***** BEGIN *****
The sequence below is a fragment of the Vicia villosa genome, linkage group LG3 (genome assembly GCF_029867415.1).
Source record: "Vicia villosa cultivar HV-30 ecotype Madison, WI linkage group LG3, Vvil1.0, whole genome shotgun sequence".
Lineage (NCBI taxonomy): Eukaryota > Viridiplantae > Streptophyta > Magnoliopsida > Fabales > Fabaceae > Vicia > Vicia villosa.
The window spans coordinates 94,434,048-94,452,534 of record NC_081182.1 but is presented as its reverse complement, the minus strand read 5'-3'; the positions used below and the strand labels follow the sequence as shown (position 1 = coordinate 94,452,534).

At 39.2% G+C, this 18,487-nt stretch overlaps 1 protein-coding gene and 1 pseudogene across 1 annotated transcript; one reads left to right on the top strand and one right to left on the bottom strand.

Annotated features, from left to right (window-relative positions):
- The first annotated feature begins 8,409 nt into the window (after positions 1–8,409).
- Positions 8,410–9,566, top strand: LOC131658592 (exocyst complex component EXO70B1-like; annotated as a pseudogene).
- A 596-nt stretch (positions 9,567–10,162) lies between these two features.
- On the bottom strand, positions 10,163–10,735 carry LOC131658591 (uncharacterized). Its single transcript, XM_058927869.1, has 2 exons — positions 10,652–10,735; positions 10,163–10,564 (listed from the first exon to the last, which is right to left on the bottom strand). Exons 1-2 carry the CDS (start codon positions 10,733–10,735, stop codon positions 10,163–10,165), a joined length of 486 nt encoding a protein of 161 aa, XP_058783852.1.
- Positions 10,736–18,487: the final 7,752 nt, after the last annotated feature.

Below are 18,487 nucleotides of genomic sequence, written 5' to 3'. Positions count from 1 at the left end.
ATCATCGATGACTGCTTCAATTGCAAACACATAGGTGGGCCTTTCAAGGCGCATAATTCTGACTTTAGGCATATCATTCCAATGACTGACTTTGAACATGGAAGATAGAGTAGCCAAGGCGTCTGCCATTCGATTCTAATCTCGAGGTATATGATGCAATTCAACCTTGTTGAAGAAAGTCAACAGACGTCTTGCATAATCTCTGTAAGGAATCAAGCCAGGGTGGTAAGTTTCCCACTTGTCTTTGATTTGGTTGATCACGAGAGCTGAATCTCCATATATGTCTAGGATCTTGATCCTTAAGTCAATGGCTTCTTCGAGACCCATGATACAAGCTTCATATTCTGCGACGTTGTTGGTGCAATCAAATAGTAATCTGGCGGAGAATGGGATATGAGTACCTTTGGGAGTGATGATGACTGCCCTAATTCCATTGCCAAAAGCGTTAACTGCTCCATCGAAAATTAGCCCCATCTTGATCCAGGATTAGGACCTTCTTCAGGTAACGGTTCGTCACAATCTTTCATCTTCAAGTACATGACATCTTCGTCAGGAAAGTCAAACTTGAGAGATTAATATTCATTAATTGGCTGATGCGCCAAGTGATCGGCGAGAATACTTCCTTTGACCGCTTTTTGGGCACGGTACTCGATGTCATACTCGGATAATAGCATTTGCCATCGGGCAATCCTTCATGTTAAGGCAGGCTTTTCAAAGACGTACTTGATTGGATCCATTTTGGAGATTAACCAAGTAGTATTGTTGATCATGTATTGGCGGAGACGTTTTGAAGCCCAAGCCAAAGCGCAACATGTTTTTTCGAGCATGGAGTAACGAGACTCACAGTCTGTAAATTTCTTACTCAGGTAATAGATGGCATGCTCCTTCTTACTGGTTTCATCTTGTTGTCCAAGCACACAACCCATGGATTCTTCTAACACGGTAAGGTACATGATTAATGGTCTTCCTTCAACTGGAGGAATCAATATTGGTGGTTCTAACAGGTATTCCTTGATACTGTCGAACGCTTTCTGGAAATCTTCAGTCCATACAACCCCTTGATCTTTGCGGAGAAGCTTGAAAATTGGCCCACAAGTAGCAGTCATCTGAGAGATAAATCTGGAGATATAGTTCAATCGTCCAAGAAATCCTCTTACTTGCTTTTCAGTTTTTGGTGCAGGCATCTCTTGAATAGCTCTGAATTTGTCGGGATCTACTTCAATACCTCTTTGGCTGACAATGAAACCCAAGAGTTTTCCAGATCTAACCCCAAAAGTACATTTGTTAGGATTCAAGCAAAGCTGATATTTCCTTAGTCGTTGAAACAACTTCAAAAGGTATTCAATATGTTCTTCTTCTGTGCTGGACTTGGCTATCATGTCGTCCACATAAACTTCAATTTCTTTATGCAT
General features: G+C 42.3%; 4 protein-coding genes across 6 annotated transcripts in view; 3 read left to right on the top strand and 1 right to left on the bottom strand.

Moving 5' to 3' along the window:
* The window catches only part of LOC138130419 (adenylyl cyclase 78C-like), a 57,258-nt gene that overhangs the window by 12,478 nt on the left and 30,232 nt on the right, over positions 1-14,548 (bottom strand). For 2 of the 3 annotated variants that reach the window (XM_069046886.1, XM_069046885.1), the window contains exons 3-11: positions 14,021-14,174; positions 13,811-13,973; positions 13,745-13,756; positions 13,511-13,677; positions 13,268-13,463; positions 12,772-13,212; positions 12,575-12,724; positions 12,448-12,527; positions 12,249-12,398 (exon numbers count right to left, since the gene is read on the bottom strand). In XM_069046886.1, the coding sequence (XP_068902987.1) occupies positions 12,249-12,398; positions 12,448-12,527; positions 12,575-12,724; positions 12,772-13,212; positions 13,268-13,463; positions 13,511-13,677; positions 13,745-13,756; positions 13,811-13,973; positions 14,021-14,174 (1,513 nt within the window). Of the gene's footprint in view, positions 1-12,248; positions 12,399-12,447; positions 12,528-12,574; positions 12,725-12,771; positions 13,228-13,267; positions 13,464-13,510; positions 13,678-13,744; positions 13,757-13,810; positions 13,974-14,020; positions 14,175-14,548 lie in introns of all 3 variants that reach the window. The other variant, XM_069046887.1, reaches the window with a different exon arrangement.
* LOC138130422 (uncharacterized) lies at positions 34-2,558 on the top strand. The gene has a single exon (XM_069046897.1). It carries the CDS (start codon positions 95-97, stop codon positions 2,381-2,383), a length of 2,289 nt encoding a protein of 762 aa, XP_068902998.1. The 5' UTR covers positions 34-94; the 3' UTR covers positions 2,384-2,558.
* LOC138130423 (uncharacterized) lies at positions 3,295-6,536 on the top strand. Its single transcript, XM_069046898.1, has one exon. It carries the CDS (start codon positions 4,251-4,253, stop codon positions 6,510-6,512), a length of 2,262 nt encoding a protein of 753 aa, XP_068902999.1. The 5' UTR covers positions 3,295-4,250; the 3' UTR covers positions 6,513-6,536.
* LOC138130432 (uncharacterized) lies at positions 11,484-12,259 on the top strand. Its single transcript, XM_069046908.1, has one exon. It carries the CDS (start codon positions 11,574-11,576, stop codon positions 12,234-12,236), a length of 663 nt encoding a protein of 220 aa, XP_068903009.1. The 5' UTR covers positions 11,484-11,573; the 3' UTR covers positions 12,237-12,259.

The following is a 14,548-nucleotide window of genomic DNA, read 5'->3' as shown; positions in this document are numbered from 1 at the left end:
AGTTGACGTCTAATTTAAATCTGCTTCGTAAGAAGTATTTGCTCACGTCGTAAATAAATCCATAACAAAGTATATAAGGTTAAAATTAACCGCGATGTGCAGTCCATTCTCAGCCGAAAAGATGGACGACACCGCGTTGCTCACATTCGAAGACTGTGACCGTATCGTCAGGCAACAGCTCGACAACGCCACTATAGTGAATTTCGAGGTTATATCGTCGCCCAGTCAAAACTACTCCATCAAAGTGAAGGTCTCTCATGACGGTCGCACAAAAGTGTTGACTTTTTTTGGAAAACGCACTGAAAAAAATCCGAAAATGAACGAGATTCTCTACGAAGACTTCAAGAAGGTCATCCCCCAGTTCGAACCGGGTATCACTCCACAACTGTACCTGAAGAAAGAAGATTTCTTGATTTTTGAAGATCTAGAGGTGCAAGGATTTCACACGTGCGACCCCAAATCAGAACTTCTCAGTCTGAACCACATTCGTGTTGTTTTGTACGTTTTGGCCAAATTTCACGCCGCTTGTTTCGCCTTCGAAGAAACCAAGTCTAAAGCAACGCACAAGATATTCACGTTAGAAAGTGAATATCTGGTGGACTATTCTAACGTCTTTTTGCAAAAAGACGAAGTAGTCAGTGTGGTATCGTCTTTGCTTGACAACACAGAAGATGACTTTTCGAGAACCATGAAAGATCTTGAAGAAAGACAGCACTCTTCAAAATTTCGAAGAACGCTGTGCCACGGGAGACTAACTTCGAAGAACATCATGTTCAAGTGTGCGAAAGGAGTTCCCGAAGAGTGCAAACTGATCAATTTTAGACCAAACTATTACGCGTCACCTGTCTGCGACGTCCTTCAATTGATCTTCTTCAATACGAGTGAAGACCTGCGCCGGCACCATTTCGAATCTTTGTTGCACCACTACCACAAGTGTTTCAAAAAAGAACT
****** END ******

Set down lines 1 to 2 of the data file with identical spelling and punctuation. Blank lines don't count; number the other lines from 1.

The sequence below is a fragment of the Vicia villosa genome, linkage group LG3 (genome assembly GCF_029867415.1).
Source record: "Vicia villosa cultivar HV-30 ecotype Madison, WI linkage group LG3, Vvil1.0, whole genome shotgun sequence".